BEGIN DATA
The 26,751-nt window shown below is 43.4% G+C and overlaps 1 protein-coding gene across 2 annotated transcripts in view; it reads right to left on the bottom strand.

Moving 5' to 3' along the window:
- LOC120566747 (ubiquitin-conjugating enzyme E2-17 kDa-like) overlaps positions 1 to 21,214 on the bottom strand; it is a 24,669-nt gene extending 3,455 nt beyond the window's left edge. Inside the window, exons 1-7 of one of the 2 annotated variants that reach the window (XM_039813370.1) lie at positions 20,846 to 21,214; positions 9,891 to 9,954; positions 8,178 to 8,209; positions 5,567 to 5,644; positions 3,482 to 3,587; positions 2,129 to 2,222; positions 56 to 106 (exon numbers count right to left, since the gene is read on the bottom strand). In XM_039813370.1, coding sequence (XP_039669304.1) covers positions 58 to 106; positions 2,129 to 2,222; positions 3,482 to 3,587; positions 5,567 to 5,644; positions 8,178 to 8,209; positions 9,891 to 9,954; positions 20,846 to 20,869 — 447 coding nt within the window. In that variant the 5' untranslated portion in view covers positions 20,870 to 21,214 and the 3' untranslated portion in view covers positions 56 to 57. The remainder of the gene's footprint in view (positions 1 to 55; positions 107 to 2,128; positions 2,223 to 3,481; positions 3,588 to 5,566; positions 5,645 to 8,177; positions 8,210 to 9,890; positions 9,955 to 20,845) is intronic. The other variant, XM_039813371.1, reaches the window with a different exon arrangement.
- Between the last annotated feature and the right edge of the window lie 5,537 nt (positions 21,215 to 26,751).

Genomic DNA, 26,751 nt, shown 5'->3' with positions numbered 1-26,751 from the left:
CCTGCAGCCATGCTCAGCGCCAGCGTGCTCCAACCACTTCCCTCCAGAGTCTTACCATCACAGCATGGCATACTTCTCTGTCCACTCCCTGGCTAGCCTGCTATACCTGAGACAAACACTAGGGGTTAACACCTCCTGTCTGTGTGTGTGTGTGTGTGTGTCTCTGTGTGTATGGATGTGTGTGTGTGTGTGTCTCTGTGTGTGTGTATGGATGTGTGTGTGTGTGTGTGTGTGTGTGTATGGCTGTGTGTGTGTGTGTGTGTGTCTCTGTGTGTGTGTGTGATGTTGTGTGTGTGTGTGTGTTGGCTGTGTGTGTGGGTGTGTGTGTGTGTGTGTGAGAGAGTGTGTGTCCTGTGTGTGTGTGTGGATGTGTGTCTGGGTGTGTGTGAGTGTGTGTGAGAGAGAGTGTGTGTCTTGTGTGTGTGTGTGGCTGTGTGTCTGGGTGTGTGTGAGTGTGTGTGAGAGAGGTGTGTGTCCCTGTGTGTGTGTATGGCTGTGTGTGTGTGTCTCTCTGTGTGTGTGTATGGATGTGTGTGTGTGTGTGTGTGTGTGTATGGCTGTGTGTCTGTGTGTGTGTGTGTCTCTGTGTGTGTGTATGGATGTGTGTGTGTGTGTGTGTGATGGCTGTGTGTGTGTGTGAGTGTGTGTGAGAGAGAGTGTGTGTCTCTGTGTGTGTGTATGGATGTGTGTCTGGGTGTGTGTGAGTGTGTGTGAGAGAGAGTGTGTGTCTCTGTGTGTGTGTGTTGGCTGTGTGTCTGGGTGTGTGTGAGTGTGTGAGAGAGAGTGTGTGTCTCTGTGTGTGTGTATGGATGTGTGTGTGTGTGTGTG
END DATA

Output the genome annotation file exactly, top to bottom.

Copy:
The 26,751-nt window shown below is 43.4% G+C and overlaps 1 protein-coding gene across 2 annotated transcripts in view; it reads right to left on the bottom strand.

Moving 5' to 3' along the window:
- LOC120566747 (ubiquitin-conjugating enzyme E2-17 kDa-like) overlaps positions 1 to 21,214 on the bottom strand; it is a 24,669-nt gene extending 3,455 nt beyond the window's left edge. Inside the window, exons 1-7 of one of the 2 annotated variants that reach the window (XM_039813370.1) lie at positions 20,846 to 21,214; positions 9,891 to 9,954; positions 8,178 to 8,209; positions 5,567 to 5,644; positions 3,482 to 3,587; positions 2,129 to 2,222; positions 56 to 106 (exon numbers count right to left, since the gene is read on the bottom strand). In XM_039813370.1, coding sequence (XP_039669304.1) covers positions 58 to 106; positions 2,129 to 2,222; positions 3,482 to 3,587; positions 5,567 to 5,644; positions 8,178 to 8,209; positions 9,891 to 9,954; positions 20,846 to 20,869 — 447 coding nt within the window. In that variant the 5' untranslated portion in view covers positions 20,870 to 21,214 and the 3' untranslated portion in view covers positions 56 to 57. The remainder of the gene's footprint in view (positions 1 to 55; positions 107 to 2,128; positions 2,223 to 3,481; positions 3,588 to 5,566; positions 5,645 to 8,177; positions 8,210 to 9,890; positions 9,955 to 20,845) is intronic. The other variant, XM_039813371.1, reaches the window with a different exon arrangement.
- Between the last annotated feature and the right edge of the window lie 5,537 nt (positions 21,215 to 26,751).

Genomic DNA, 26,751 nt, shown 5'->3' with positions numbered 1-26,751 from the left:
CCTGCAGCCATGCTCAGCGCCAGCGTGCTCCAACCACTTCCCTCCAGAGTCTTACCATCACAGCATGGCATACTTCTCTGTCCACTCCCTGGCTAGCCTGCTATACCTGAGACAAACACTAGGGGTTAACACCTCCTGTCTGTGTGTGTGTGTGTGTGTGTCTCTGTGTGTATGGATGTGTGTGTGTGTGTGTCTCTGTGTGTGTGTATGGATGTGTGTGTGTGTGTGTGTGTGTGTGTATGGCTGTGTGTGTGTGTGTGTGTGTCTCTGTGTGTGTGTGTGATGTTGTGTGTGTGTGTGTGTTGGCTGTGTGTGTGGGTGTGTGTGTGTGTGTGTGAGAGAGTGTGTGTCCTGTGTGTGTGTGTGGATGTGTGTCTGGGTGTGTGTGAGTGTGTGTGAGAGAGAGTGTGTGTCTTGTGTGTGTGTGTGGCTGTGTGTCTGGGTGTGTGTGAGTGTGTGTGAGAGAGGTGTGTGTCCCTGTGTGTGTGTATGGCTGTGTGTGTGTGTCTCTCTGTGTGTGTGTATGGATGTGTGTGTGTGTGTGTGTGTGTGTATGGCTGTGTGTCTGTGTGTGTGTGTGTCTCTGTGTGTGTGTATGGATGTGTGTGTGTGTGTGTGTGATGGCTGTGTGTGTGTGTGAGTGTGTGTGAGAGAGAGTGTGTGTCTCTGTGTGTGTGTATGGATGTGTGTCTGGGTGTGTGTGAGTGTGTGTGAGAGAGAGTGTGTGTCTCTGTGTGTGTGTGTTGGCTGTGTGTCTGGGTGTGTGTGAGTGTGTGAGAGAGAGTGTGTGTCTCTGTGTGTGTGTATGGATGTGTGTGTGTGTGTGTG